It’s hard to know what to make of Lev “Ljova” Zhurbin’s “Everywhere is Falling Everywhere ” (2011) which he says was inspired by the thirteenth century CE Sufi poet Rumi’s poem “The New Rule” which Philip Glass set for baritone, and his www.philipglassemble,and which appeared as one of the songs in his 1998 music theatre piece with Robert Wilson “Monsters of Grace.where Glass got the worldly / otherworldly states at the heart of the poem. But Ljova’s “interpretation” strikes me as the worst kind of the anything goes postmodern “school” because it jumps from a “classic” late nineteenth century, or early twentieth century string quartet sound, to modal excursions, snatches of klezmer music, and frantic unison writing for Brooklyn Rider. Or maybe we’re supposed to take Ljova’s artistic” intent” at face value?  Who knows? It’s virtuosic alright, but to what end?

Colin Jacobsen’s “Starlighter “(2019), which he wrote for Azmeh and Brooklyn Rider is virtuosic, but never showy because each musical gesture seems to have been conceived in terms of its structure and expressive purpose. And it doesn’t hurt that Jacobsen is keenly aware of nineteenth, twentieth, and twenty-first century music history and practice. He also seems to quote and/or reference the style of The New Vienna School — especially, but not only, in the ponticello ( on the bridge ) passages he’s written for Brooklyn Rider. Jacobsen has given Azmeh a bigger, and more assertive role here which he plays movingly, and with apparent relish.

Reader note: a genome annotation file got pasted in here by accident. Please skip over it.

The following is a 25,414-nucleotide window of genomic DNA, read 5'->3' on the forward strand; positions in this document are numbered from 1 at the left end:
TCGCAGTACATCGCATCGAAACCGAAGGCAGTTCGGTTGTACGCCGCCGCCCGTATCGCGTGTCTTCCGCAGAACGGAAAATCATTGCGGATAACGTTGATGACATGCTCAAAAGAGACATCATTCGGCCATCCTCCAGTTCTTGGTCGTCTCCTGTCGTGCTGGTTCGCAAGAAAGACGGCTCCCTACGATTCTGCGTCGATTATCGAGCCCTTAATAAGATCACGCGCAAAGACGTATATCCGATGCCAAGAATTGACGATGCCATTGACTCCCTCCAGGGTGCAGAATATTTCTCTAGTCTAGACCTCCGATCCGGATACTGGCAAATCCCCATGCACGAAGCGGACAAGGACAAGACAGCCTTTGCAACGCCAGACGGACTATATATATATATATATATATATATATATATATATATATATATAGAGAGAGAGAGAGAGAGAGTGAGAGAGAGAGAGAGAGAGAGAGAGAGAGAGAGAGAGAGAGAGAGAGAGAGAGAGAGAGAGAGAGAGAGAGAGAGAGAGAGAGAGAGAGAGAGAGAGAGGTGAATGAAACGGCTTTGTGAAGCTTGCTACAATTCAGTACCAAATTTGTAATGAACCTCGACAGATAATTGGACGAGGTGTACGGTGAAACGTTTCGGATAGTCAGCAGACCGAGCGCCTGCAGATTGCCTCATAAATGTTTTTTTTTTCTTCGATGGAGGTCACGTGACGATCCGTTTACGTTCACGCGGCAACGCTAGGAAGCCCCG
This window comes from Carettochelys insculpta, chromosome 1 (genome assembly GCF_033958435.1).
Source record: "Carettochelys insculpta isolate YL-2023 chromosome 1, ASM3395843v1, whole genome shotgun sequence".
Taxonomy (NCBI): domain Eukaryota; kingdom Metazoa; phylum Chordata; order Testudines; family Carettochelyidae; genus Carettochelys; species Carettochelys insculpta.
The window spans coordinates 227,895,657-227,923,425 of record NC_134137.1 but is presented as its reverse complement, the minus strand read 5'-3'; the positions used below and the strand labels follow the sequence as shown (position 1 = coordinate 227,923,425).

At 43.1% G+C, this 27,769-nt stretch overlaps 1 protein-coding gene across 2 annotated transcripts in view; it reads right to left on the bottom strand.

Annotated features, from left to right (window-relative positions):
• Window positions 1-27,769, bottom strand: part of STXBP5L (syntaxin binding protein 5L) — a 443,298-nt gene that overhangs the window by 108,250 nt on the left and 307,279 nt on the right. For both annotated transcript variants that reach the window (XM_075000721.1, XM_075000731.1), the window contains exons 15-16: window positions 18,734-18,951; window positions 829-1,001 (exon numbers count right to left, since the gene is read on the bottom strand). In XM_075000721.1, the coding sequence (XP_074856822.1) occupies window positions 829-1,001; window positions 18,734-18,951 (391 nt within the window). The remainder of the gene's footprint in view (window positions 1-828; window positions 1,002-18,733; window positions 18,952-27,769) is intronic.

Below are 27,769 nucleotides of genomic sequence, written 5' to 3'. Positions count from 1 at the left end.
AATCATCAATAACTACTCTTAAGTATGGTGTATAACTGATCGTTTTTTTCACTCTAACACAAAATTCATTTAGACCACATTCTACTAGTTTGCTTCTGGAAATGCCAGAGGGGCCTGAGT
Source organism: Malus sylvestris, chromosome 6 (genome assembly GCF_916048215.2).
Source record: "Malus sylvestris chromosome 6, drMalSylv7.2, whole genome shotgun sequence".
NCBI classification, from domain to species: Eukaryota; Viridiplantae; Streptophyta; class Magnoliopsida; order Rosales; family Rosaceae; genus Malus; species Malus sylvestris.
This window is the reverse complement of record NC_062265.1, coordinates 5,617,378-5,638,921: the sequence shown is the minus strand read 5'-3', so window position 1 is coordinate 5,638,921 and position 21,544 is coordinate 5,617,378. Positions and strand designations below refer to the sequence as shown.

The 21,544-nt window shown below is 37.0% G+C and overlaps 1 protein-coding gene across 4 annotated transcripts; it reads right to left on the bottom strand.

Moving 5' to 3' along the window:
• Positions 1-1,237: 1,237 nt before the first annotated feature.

END    23.viii-3.ix.23    C 2023   MICHAEL MCDONAGH

My MICHAEL MCDONAGH @ michaelmcdonagh5104 CHANNEL has my first two short films –1. ALEX NORTH VIVA ZAPATA! 2010, and 2. SIGHT UNSEEN which my German actor friend Hermann Eppert, and our mutual Vienna-born actress friend, and I shot in 2013 @, Berlin.


I’m in the process of producing and performing in a two -part private cello home concert of the JS BACH Cello Suite # 2 ( with my text SPEAKING TERMS ), and the PHILIP GLASS Songs and Poems for Solo Cello ( with my texts LOVE’S A MESS ) with a fantastic Uzbeki-born local cellist whom I’ve worked with before.Please see my friend Michael Sheridan’s INTERVIEW WITH MICHAEL MCDONAGH SPEAKING TERMS which details my thinking on our first take on the Bach Cello Ste # 2.

I’m in the process of realizing my performance poem ” for Mahmoud Darwish ”  — which is in my original ENGLISH and in an ARABIC translation done by my Arabic translator friend Ayad Kholaifat’s which I hope to do as an online production.

My third fine art book of my poems with my San Francisco-based painter friend ALL KINDS OF WEATHER (2016) is still available for purchase ONLY from where it’s made. It even includes my poem portrait of Azmeh — “sketch “, as well as my poem portraits of Ada and Alex Katz, and my wedding poem portrait of actress Sophia Holman and her film editor husband Nick Ellsberg ” all your sorrows will vanish “.